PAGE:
Food Protein-Induced Enterocolitis Syndrome

Food protein-induced enterocolitis syndrome (FPIES) is a disease of infancy which may also occur in older children and in adults. The dominant symptom is emesis which appears repetitive in the chronic form of FPIES and explosive in the acute form. Acute FPIES be- gins 1–4 h following ingestion of the offending food, is followed by diarrhea, between 5 and 10 h later, and may be accompanied by lethargy and dehydration, which characterize severity [1]. There are neither respiratory nor skin manifestations. Cow’s milk is one of the most frequent food triggers, followed by soy. The syndrome may develop up to 1 year of age but may also occur in the newborn. FPIES to cow’s milk or soy is possible in exclusively breastfed infants, in relation with the mother’s consumption of offending foods. Delayed-onset FPIES is usually a consequence from delayed introduction of cow’s milk, soy, or solid foods, especially in breastfed infants. FPIES may occur to solid foods (grains like rice or oat, meats, fish, egg, and vegetables). When starting during infancy, FPIES has a good prognosis and disappears grossly at 2 years of age. FPIES to fish or shellfish is more frequent in older children and adults and is long lasting. International consensus guidelines for the diagnosis and management of FPIES have been published recently [2].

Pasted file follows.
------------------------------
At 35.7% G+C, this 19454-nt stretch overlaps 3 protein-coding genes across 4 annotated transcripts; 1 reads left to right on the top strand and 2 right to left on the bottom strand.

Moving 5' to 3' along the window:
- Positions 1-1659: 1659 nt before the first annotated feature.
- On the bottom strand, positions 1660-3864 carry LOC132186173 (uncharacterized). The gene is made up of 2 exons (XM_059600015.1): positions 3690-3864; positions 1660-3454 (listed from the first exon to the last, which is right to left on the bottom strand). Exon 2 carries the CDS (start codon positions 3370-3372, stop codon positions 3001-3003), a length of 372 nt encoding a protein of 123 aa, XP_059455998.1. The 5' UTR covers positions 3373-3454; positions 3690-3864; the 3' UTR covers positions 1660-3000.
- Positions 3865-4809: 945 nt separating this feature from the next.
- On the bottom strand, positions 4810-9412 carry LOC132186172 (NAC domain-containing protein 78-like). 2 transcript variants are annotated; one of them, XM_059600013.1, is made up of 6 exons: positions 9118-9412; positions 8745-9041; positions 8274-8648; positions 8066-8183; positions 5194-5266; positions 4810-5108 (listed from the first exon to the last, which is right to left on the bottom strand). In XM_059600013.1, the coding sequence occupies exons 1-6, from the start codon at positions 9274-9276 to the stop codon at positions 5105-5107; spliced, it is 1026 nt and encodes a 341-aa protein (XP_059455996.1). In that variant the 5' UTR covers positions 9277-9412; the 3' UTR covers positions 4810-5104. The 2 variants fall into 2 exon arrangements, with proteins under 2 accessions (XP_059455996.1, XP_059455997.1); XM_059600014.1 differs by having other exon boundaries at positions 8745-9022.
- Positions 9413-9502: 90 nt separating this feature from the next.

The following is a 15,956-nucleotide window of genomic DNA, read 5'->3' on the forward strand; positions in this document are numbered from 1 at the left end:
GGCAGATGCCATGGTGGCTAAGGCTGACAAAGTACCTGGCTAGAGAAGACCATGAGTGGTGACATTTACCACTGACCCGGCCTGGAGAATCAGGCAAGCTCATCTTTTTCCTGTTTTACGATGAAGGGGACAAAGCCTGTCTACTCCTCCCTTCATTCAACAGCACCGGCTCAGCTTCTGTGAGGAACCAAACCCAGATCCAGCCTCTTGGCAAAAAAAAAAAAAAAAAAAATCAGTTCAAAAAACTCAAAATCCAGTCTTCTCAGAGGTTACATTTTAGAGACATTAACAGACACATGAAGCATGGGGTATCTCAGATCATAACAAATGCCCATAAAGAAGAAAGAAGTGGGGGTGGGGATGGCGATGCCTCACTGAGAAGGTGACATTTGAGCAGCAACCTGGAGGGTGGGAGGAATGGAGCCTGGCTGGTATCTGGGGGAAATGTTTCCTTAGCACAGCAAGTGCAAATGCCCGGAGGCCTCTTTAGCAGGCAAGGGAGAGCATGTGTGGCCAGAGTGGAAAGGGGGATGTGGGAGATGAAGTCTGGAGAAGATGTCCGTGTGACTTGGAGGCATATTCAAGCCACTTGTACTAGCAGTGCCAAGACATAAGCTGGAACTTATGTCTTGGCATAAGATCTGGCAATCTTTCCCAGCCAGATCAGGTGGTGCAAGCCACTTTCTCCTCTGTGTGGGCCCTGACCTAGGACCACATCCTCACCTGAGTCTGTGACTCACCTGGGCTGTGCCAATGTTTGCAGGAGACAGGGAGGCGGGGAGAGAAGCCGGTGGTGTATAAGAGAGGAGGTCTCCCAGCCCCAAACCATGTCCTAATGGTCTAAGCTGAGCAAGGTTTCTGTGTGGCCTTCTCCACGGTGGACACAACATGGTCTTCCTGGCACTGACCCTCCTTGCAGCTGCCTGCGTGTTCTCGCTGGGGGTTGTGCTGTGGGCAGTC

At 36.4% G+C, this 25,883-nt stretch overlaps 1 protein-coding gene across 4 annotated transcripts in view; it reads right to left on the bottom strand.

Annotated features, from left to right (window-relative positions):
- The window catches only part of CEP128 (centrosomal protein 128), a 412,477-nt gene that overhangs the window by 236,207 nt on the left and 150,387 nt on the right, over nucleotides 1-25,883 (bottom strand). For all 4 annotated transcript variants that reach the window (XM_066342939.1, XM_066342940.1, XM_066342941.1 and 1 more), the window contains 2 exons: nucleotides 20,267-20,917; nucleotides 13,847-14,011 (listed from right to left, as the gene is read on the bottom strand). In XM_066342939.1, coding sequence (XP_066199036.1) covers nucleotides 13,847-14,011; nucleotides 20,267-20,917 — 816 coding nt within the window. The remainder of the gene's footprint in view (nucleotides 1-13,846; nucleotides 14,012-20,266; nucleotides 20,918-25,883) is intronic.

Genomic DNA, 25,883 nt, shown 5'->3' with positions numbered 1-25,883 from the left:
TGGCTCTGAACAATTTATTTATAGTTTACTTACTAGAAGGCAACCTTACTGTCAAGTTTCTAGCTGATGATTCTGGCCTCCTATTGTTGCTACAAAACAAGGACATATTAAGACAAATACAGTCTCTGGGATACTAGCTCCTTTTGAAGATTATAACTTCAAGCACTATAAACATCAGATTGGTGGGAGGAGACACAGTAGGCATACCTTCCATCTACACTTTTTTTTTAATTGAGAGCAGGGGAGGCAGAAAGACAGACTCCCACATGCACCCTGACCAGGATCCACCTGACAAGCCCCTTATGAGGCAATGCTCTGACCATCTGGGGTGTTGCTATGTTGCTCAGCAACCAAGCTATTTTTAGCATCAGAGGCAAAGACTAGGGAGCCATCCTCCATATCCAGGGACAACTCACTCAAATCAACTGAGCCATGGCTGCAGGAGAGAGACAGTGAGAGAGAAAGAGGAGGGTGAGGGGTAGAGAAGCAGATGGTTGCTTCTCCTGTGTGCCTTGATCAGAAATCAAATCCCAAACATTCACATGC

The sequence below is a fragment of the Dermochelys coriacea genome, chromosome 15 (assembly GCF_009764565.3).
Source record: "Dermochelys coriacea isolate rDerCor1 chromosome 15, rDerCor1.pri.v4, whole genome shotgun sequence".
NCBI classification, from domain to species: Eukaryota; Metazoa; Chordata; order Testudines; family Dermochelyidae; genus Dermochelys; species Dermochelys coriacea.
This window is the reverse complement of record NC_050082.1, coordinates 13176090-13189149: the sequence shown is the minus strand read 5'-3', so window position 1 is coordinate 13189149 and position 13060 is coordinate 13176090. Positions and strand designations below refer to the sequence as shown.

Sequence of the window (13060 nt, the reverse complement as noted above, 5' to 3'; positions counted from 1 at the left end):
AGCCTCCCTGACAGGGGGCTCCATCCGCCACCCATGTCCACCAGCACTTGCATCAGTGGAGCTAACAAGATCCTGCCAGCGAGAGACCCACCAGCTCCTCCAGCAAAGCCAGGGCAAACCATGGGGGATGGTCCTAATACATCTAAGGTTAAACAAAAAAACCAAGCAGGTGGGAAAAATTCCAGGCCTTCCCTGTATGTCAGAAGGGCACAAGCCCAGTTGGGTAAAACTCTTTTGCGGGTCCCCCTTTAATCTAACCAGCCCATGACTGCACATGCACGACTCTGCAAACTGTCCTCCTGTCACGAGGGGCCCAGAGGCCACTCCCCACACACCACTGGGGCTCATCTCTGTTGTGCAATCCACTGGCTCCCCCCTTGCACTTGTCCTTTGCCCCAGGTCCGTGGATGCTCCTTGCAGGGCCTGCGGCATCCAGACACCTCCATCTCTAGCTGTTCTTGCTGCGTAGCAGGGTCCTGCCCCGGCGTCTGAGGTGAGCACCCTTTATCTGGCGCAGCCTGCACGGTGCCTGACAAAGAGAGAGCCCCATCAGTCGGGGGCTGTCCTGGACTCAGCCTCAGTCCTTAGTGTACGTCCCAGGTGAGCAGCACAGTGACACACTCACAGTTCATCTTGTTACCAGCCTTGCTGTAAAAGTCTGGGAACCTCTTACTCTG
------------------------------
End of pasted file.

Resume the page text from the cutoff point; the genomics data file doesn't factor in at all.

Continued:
Clinical Presentation of FPIES

FPIES may appear either early in infants younger than 9 months or later. It may be mild-moderate or severe, and also classic, with no detectable food-specific IgE, or atypical when food-specific IgE are present [2].
The following description explains the chronic form of FPIES, when the offending food is consumed regularly, typically during infancy, and the acute form, usually associated with the accidental ingestion of the offending food, typically during an elimination diet. The acute form is also seen in older children or adults, when the offending food is not a staple food and is consumed only occasionally.